Think you can’t bake artisan sourdough bread at home? Think again! Sourdough Bread: a Beginner’s guide is your go-to recipe resource for simple, easy sourdough bread without kneading. Make the dough in the morning or at night- it will come together in under 10 minutes.

I researched, tested and baked countless loaves with both good and mixed results. My journey began with this no-knead artisan bread recipe and eventually, I worked my way up to the holy grail: Sourdough. My passion for creating easy sourdough bread recipes and preserving traditional culinary arts inspired my bestselling book Artisan Sourdough Made Simple which has connected me to like-minded bakers all over the world!

So, if you’re curious about sourdough bread and don’t know where to begin, you’re in the right spot. This sourdough bread recipe has been THE MOST popular recipe on my blog for over a decade and continues to earn millions of pageviews a month. Welcome to the journey.

What You’ll Learn

In this tutorial, you’ll learn how to make simple sourdough bread with step-by-step instructions for guidance. There’s no kneading involved, and a bread machine or a stand mixer is not required. My sourdough bread recipe is perfect for beginners. I’ll explain a complex topic in simple terms without the stress!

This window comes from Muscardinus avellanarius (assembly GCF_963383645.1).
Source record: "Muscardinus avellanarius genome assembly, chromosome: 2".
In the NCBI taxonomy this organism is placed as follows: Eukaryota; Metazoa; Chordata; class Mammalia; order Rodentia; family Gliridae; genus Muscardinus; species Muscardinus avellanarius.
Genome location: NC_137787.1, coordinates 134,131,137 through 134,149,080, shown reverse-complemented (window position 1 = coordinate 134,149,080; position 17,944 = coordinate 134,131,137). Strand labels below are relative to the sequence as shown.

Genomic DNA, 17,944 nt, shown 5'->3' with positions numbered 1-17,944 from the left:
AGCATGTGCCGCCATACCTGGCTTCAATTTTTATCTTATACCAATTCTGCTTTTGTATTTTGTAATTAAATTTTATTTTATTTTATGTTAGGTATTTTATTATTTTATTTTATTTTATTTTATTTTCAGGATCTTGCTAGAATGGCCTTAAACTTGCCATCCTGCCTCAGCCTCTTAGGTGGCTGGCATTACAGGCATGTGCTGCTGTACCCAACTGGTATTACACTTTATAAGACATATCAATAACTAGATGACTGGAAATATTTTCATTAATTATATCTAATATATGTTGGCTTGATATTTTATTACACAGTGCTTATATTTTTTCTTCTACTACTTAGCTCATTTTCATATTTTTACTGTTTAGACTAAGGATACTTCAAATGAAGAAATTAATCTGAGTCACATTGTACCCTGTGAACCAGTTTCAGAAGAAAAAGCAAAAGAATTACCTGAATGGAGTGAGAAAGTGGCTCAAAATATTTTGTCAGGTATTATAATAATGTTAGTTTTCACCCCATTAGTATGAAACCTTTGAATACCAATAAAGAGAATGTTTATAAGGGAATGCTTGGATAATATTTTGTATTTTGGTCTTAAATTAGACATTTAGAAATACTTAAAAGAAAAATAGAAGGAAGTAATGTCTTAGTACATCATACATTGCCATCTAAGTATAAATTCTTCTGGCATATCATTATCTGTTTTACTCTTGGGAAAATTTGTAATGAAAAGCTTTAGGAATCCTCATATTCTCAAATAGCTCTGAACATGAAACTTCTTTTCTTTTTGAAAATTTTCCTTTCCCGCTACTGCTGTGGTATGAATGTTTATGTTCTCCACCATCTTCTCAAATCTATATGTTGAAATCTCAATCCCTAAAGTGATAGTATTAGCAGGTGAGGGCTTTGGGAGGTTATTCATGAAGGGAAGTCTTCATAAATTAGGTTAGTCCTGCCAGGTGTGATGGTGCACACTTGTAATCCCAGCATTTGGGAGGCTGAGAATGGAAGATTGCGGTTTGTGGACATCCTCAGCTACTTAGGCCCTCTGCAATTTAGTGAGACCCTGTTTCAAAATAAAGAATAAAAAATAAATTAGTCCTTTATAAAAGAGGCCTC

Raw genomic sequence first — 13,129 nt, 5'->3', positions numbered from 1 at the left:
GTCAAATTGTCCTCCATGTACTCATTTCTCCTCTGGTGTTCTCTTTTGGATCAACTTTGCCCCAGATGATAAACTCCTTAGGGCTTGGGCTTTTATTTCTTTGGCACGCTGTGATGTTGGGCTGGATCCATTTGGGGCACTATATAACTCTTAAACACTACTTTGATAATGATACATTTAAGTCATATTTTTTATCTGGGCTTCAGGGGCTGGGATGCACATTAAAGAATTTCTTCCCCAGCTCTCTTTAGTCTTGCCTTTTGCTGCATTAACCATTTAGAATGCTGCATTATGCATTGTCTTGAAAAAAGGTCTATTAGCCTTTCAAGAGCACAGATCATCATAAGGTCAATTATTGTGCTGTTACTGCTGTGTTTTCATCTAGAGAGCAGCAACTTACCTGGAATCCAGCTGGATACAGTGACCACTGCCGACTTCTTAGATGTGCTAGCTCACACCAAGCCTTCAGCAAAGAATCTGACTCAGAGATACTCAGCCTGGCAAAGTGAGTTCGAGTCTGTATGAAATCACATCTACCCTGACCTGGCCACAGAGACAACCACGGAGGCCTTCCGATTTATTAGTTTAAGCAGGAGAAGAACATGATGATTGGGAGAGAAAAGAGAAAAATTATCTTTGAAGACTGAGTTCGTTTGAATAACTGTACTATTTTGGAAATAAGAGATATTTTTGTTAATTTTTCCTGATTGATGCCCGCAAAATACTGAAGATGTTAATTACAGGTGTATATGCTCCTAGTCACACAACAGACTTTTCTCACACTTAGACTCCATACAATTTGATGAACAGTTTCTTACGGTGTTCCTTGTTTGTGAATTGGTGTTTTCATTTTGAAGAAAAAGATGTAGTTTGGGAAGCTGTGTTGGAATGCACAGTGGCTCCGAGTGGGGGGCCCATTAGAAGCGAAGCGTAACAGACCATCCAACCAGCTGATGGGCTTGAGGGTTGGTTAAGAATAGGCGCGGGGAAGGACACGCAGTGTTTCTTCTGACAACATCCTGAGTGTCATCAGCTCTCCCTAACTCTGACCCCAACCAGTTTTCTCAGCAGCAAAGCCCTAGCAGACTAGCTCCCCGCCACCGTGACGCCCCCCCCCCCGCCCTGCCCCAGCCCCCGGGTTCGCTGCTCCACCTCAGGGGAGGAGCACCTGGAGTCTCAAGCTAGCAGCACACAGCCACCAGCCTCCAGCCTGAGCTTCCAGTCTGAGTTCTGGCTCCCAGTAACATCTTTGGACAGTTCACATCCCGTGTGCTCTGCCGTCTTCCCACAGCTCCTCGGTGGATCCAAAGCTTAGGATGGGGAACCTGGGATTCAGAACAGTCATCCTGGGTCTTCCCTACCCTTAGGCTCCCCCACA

But before you dive in, here’s a secret: sourdough bread is more than just a recipe… it’s an understanding.

There are similar sourdough bread recipes out there and yet no two loaves look alike. The process is all about method, timing and personal touch. Use this tutorial as a guide and make your own adjustments as you go. Once you have a few loaves under your belt, the process will become an imminent rhythm, and in the end, you will have created your very own masterpiece that is the ultimate reward. Just don’t forget to eat your mistakes

 Category: Sourdough Bread Recipes
 Yield:1 loaf
Method: Oven-Baked
 Cook Time: 1 hour
  Total Time: 14 hours

This beginner sourdough recipe is perfect for bakers looking to jump right in! It’s is a low-hydration dough, meaning it will yield a ‘tight’ crumb (small holes). It is great for sandwiches and toast.


  • 150g/ 5.35 oz bubbly, active sourdough starter
  • 250g/ 8.80 oz warm water, preferably filtered*
  • 25g/ .90 oz olive oil